Three weeks. I only needed three more weeks to complete the semester. One more semester after that then student teaching. My original goal was to teach social studies at the high school or junior college level. My husband said I was crazy (HA!) but I even liked the idea of teaching history at the junior high level! I wouldn’t just teach out of a book, reading, blah, blah, blah…but we would reenact battles! Reenact moments that changed the world! Make videos, interview the great minds of history after researching together…it would be an interactive class.
After moving to Poplar Bluff, in order to obtain the degree needed to teach social studies I would have to attend school at Cape Girardeau. For those who don’t live in the Bluff (that’s what we locals call it, the Bluff), it’s an hour and a half drive. I was dealing with depression pretty well at that time, thought I’d kicked it’s butt, but I had a family to consider, and occasional dangerous driving conditions. So I settled. The requirements for an elementary teaching degree were taught by two different universities on the campus of the local community college, Three Rivers College. (Do my Cali peeps see a connection with the whole “Three Rivers” thing?) I decided to complete my courses with Southeast Missouri University (SEMO). I could get a cross categorical degree that would allow me to teach elementary education and special education. Even better, I wouldn’t have to take college algebra. I’d literally seen adults in tears over that class. SEMO it was!
Teacher ed courses are taught in blocks and all the classes for a block have to be taken at one time. Block I went well. I was taking the regular elementary ed classes plus the special education teaching courses and was loving it. It was a lot of work, but I enjoyed it. Block II started well, then I began to slip. I didn’t see it, but it was happening. I found myself studying into the early morning hours then sleeping late into the day. I know now it was a survival mechanism. I just couldn’t deal with everything but had to take care of school. By adjusting my hours I could avoid the household needs but keep up with the school load. I pushed myself Monday through Saturday then collapsed Sunday and slept almost all day.
I’m not proud of this, but anyone who’s ever felt depressed can relate. “I’m busy, busy, busy so don’t have time for…” whatever it is that needs to be done. I did cook most nights, or put something in the crock pot on the nights I had class, but it fell to my hubby to take care of the kids, do the laundry, do the housework. I felt ashamed even as it happened, but didn’t know what to do. I just didn’t have the strength for it all and had too much invested in school to quit.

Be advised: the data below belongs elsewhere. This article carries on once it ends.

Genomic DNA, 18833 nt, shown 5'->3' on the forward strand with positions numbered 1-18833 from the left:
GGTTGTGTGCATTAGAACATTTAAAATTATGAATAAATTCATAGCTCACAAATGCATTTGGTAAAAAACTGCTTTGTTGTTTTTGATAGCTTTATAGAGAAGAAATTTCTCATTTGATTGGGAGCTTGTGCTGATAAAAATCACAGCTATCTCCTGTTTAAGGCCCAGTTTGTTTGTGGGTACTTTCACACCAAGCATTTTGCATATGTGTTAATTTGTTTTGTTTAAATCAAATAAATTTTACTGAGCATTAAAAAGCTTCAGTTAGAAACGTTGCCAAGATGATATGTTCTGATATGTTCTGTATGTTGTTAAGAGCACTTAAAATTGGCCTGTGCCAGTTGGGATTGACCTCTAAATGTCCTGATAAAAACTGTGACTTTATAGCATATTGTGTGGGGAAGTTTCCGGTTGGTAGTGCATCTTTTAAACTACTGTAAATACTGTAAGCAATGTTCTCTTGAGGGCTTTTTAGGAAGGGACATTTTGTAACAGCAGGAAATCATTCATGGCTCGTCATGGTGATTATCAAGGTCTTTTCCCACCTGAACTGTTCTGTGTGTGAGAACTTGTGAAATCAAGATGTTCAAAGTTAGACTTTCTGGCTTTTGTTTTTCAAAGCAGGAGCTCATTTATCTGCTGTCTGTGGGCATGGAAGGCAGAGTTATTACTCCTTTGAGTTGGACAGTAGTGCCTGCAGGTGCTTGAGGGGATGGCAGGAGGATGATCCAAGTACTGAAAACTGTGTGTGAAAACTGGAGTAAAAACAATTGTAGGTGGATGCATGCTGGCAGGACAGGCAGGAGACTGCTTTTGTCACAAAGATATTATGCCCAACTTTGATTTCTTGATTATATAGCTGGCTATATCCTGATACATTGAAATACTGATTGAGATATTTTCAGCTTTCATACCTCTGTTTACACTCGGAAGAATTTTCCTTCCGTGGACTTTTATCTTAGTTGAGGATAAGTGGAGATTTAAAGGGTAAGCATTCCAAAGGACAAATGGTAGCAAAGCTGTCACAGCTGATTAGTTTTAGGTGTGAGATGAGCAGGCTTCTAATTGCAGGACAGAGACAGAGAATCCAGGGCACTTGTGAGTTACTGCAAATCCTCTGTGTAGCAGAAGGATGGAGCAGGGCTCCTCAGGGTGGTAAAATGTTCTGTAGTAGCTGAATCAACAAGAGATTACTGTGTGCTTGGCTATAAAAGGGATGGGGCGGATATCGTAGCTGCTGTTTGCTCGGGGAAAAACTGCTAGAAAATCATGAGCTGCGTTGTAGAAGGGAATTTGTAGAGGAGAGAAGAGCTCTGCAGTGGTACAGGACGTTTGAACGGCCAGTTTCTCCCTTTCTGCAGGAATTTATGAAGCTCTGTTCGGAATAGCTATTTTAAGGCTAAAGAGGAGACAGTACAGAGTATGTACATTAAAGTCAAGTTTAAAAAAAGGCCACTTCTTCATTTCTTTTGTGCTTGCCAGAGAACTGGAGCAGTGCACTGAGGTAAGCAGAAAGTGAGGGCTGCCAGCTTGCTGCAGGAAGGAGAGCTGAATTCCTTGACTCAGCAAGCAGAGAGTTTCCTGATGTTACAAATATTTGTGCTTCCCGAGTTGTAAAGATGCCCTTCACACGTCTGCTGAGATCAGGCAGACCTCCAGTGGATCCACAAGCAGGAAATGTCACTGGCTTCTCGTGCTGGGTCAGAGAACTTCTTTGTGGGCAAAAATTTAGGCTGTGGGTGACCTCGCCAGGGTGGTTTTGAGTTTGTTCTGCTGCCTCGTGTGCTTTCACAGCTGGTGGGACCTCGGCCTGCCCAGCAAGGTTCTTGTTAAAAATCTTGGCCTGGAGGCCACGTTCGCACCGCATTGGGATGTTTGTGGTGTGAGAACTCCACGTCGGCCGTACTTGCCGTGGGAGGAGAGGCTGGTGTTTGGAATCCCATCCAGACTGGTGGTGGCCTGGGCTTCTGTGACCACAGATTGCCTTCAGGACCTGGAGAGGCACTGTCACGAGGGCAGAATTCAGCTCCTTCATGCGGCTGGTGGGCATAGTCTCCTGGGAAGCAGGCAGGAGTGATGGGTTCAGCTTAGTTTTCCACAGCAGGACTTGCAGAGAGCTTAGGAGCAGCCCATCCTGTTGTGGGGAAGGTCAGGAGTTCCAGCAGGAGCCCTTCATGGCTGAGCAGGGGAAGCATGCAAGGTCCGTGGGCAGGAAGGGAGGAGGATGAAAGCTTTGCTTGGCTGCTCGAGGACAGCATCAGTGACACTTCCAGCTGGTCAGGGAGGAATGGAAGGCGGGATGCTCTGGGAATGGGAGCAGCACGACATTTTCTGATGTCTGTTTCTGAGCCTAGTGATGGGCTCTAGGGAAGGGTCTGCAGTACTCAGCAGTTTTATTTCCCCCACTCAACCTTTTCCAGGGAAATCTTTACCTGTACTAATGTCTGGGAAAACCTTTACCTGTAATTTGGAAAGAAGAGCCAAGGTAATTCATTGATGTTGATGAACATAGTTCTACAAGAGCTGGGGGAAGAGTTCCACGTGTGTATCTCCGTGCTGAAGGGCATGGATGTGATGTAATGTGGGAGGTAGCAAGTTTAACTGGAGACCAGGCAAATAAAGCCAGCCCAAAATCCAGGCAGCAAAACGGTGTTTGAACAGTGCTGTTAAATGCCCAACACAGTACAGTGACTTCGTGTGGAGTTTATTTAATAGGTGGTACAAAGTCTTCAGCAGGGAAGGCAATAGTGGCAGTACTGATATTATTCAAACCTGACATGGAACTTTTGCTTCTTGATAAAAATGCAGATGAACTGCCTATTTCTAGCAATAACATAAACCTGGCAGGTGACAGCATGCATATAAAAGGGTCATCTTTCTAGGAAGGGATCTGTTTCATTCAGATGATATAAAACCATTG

Three weeks left to go. Just three weeks. And suddenly I didn’t think I could finish it. My father had died a few months earlier, other family matters were affecting me, the workload of Block II with the addition of the special ed courses was intense, and there was the worsening depression. I had become dependent on Darvocet prescribed for my fibromyalgia pain and I began abusing it, needing the relief it brought mentally. That’s something else I’m definitely not proud of, but anyone with a mental illness can likely relate. Self-medicating is a common theme. Whether through alcohol, street drugs, or prescription drugs…anything for a change in outlook.
But I knew how to put on a good public face. I’m kind of a champ. My psychiatrist at the time was in St. Louis, a two and a half hour drive. Oh, that’s right! I haven’t told you about having a psychiatrist yet, have I? Well, I had one, and have one, and now you know. There’s something called “presenting”, a term docs use to describe a patient’s appearance. For psychiatrists, it’s a clue as to the patient’s well-being. Only once did I go up there to see him without doing my hair, make up, and dressing nicely and that’s when I had a melt down after the first ice storm I experienced in ’07. A quick call, need to see him, it’s an emergency, and off I went in sweats with barely combed hair. We had no electricity for water (we have a well), and I was told to be there in an hour and a half. I flew up there with ice on the windows an inch thick. Seriously. The ice looked like those thick glass blocks. I felt like I was driving a giant shower.
In that case, I looked like I felt, but usually at least looked like I cared. And when I went to school I also “presented” like someone who felt well, was full of confidence, and cared about her appearance. Until those last three weeks.
Somehow I made it through those last three weeks. Then I crashed and burned.